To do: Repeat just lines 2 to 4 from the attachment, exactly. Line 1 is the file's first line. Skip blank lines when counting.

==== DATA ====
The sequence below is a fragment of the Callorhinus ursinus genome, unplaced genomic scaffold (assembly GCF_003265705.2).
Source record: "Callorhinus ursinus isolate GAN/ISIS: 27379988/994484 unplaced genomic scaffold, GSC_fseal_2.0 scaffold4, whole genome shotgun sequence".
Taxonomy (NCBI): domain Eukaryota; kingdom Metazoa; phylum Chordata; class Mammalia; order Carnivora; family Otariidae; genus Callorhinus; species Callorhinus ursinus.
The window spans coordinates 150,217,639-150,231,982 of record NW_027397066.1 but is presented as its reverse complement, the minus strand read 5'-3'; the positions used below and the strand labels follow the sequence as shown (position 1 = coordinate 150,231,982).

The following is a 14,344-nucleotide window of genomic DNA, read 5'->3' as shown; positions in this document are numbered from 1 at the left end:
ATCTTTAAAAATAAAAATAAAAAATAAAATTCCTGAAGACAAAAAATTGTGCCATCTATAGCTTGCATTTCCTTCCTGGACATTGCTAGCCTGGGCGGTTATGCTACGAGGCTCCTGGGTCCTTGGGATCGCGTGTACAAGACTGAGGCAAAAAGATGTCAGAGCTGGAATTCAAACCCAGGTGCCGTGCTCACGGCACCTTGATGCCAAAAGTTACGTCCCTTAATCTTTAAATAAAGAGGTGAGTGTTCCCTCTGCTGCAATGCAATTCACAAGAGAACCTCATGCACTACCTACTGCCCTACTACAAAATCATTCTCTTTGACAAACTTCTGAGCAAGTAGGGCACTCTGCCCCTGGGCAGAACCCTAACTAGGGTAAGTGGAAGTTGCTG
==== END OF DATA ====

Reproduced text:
Source record: "Callorhinus ursinus isolate GAN/ISIS: 27379988/994484 unplaced genomic scaffold, GSC_fseal_2.0 scaffold4, whole genome shotgun sequence".
Taxonomy (NCBI): domain Eukaryota; kingdom Metazoa; phylum Chordata; class Mammalia; order Carnivora; family Otariidae; genus Callorhinus; species Callorhinus ursinus.
The window spans coordinates 150,217,639-150,231,982 of record NW_027397066.1 but is presented as its reverse complement, the minus strand read 5'-3'; the positions used below and the strand labels follow the sequence as shown (position 1 = coordinate 150,231,982).